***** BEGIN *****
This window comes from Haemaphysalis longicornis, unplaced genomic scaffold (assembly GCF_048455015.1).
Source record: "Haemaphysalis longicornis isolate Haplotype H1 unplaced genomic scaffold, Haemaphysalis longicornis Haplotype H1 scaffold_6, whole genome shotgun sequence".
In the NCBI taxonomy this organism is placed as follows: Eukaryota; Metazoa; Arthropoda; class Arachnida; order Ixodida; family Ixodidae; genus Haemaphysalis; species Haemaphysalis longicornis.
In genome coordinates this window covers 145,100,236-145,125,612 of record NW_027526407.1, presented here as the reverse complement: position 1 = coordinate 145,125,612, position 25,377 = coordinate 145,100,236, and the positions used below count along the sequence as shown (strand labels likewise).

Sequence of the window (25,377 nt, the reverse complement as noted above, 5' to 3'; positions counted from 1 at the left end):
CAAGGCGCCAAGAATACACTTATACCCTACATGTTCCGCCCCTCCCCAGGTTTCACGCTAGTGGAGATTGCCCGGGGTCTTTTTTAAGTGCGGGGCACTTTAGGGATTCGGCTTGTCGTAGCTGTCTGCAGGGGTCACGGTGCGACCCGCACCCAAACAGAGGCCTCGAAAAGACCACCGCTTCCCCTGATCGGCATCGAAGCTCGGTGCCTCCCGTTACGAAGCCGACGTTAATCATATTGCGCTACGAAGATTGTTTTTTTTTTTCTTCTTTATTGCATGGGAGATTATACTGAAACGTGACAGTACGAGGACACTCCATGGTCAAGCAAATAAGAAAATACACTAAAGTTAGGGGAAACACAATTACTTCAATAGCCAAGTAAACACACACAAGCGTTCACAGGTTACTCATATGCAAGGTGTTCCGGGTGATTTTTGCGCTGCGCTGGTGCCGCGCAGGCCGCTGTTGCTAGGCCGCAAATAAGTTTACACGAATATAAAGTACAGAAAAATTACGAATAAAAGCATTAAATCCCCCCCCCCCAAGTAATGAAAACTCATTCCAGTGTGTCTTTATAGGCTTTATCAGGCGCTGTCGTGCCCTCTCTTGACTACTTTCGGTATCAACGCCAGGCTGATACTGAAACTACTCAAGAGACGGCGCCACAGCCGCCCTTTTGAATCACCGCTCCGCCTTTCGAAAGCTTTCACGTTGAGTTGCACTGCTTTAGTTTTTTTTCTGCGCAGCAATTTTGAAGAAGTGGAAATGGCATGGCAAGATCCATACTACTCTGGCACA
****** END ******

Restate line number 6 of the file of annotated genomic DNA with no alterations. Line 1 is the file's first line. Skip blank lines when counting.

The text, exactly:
CAAGGCGCCAAGAATACACTTATACCCTACATGTTCCGCCCCTCCCCAGGTTTCACGCTAGTGGAGATTGCCCGGGGTCTTTTTTAAGTGCGGGGCACTTTAGGGATTCGGCTTGTCGTAGCTGTCTGCAGGGGTCACGGTGCGACCCGCACCCAAACAGAGGCCTCGAAAAGACCACCGCTTCCCCTGATCGGCATCGAAGCTCGGTGCCTCCCGTTACGAAGCCGACGTTAATCATATTGCGCTACGAAGATTGTTTTTTTTTTTCTTCTTTATTGCATGGGAGATTATACTGAAACGTGACAGTACGAGGACACTCCATGGTCAAGCAAATAAGAAAATACACTAAAGTTAGGGGAAACACAATTACTTCAATAGCCAAGTAAACACACACAAGCGTTCACAGGTTACTCATATGCAAGGTGTTCCGGGTGATTTTTGCGCTGCGCTGGTGCCGCGCAGGCCGCTGTTGCTAGGCCGCAAATAAGTTTACACGAATATAAAGTACAGAAAAATTACGAATAAAAGCATTAAATCCCCCCCCCCCAAGTAATGAAAACTCATTCCAGTGTGTCTTTATAGGCTTTATCAGGCGCTGTCGTGCCCTCTCTTGACTACTTTCGGTATCAACGCCAGGCTGATACTGAAACTACTCAAGAGACGGCGCCACAGCCGCCCTTTTGAATCACCGCTCCGCCTTTCGAAAGCTTTCACGTTGAGTTGCACTGCTTTAGTTTTTTTTCTGCGCAGCAATTTTGAAGAAGTGGAAATGGCATGGCAAGATCCATACTACTCTGGCACA